Sergeant Albert Phelps
Fifth Iowa Volunteer Cavalry
Albert T. Phelps was a Canadian immigrant who enlisted in Company G of the Fifth Iowa Cavalry on October 3, 1861. The Official Roster indicates that the mustered as the Company Quartermaster Sergeant. When the company was detached to become part of Brackett's Battalion in February of 1864, he may have reverted to the rank of Private in the new organization. However, this would not last long, as he would be promoted to Captain before the Battalion ended its service. He lived until September 26, 1885.
The Roster includes some heroic exploits in which Sergeant Phelps played a major role. The following took place in 1863:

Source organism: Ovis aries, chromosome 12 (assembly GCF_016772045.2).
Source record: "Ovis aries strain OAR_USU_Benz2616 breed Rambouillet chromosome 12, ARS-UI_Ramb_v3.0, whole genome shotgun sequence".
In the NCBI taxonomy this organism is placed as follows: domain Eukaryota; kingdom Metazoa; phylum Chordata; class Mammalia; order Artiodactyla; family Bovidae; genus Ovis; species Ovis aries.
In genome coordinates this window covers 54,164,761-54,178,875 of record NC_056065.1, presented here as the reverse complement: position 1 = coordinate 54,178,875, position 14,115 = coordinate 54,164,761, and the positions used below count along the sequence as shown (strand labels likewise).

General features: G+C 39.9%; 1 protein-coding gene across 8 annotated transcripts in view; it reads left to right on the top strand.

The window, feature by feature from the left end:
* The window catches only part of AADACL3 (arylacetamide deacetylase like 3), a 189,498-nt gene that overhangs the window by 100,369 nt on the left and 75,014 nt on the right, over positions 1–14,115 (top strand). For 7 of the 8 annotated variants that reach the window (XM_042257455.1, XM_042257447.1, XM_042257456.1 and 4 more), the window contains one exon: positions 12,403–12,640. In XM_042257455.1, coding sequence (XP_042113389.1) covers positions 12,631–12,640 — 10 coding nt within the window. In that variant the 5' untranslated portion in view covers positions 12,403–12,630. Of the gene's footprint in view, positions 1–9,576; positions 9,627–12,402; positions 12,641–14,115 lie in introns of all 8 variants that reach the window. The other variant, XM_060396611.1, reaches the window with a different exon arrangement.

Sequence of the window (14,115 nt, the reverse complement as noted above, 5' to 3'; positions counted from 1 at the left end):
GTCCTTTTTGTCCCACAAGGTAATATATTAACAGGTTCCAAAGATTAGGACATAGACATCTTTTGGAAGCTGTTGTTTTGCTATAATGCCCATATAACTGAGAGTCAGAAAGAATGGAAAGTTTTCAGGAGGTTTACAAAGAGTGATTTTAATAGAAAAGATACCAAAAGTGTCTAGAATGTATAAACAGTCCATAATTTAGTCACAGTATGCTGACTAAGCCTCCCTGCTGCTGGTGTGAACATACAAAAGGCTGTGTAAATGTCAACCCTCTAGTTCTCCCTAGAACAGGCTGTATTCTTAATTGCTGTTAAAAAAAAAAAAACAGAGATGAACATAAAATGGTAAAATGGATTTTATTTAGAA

On the 14th of November, Major Young, of the Fifth Iowa Cavalry, commanding a select force of 400 men from the Fourth United States Cavalry, Seventeenth and Seventy-second Indiana Mounted Infantry, and Fifth Iowa Cavalry, under orders from Colonel Lowe, then in temporary command of the Second Cavalry Division, moved from Maysville to prevent a flank movement of the enemy across the Tennessee River. Major Young marched with his command across the mountains in rear of Huntsville, by way of Blevins Gap, to avoid the spies of the enemy. On the march a drove of hogs--which was being driven towards the enemy's camp--was captured, and, on arriving at the Tennessee River, the ferry boat was captured, and many valuable horses, which had been secreted by the enemy on the adjacent islands, were also captured. Destroying the ferry boat, the command marched to Triana, where the enemy had taken the precaution to keep all the boats on the opposite side of the river, to be sent over only when preconcerted signals were given, to indicate that Union troops were not in the vicinity of the landing. As the destruction of these boats was one of the main objects of the expedition, volunteers were called for to cross and secure them. Sergeant Phelps--of Company G--and eleven men from the Fifth Iowa Cavalry were selected from those who volunteered, and, by means of row boats and canoes, and under cover of sharpshooters, they crossed the river and captured two large ferry boats without losing a man. With these boats a party of thirty men started down the river, while Major Young's command marched down along the river bank to cooperate with them. Eight large boats were captured during the night and, at daybreak, the object of the expedition was accomplished, the boats were destroyed, and the command started on the return march to camp, where it arrived November 17th. The result of this expedition--in which the Fifth Iowa Cavalry bore such a conspicuous part--was the capture of a rebel Captain and eight of his men, nine large ferry boats captured and destroyed, two hundred fine mules and horses captured, one mill--used by the enemy--destroyed, and negroes brought in to complete the organization of a regiment, then in camp at Maysville. Of this expedition General Elliott, Chief of Cavalry, said: The success of the scout under command of Major J.M. Young, Fifth Iowa Cavalry, shows that he has been energetic, and shows good judgment in the management of his command.